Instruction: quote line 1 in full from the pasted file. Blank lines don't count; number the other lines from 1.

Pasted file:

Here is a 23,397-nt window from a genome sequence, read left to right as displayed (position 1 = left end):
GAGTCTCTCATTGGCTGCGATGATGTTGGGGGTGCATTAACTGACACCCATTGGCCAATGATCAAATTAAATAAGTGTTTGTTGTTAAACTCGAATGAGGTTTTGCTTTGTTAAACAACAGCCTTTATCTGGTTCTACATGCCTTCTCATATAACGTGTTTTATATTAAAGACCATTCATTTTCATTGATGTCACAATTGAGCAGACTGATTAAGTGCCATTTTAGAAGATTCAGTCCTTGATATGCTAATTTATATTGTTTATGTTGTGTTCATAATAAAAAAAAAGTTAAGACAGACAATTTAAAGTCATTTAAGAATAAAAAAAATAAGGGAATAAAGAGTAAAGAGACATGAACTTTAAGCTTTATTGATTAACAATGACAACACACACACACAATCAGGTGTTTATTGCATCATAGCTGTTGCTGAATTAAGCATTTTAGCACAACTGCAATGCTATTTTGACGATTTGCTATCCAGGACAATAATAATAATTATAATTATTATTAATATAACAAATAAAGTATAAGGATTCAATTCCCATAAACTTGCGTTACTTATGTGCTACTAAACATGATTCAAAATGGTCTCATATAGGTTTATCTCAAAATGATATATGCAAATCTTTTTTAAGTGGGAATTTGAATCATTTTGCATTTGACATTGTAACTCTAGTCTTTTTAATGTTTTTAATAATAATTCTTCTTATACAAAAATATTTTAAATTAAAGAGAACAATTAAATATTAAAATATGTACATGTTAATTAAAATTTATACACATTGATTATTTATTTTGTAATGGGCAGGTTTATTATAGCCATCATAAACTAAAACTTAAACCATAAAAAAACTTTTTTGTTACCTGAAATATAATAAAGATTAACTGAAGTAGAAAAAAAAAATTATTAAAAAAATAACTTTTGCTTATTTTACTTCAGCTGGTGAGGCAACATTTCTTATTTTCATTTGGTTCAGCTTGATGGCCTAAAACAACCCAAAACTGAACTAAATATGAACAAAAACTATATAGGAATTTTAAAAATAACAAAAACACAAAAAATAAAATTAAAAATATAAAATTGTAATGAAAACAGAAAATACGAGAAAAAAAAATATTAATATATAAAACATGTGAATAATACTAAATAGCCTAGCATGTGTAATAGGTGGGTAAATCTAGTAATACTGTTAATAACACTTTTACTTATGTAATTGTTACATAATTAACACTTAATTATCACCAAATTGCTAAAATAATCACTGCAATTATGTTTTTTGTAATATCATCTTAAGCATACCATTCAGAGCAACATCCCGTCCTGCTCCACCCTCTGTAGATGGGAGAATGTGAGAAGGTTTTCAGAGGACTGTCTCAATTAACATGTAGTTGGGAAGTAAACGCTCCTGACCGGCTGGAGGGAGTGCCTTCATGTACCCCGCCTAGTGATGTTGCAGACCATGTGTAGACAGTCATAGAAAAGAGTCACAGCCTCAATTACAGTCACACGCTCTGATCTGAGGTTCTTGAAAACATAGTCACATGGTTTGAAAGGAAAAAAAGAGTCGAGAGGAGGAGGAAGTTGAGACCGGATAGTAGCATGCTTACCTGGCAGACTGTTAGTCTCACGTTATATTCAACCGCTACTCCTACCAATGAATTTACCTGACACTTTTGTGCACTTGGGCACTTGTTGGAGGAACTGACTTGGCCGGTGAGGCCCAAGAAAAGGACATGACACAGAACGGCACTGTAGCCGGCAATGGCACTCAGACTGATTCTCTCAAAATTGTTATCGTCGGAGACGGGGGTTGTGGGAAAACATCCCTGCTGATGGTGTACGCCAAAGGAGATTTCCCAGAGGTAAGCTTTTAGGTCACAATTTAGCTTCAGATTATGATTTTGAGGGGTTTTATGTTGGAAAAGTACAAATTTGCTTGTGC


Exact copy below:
Here is a 23,397-nt window from a genome sequence, read left to right as displayed (position 1 = left end):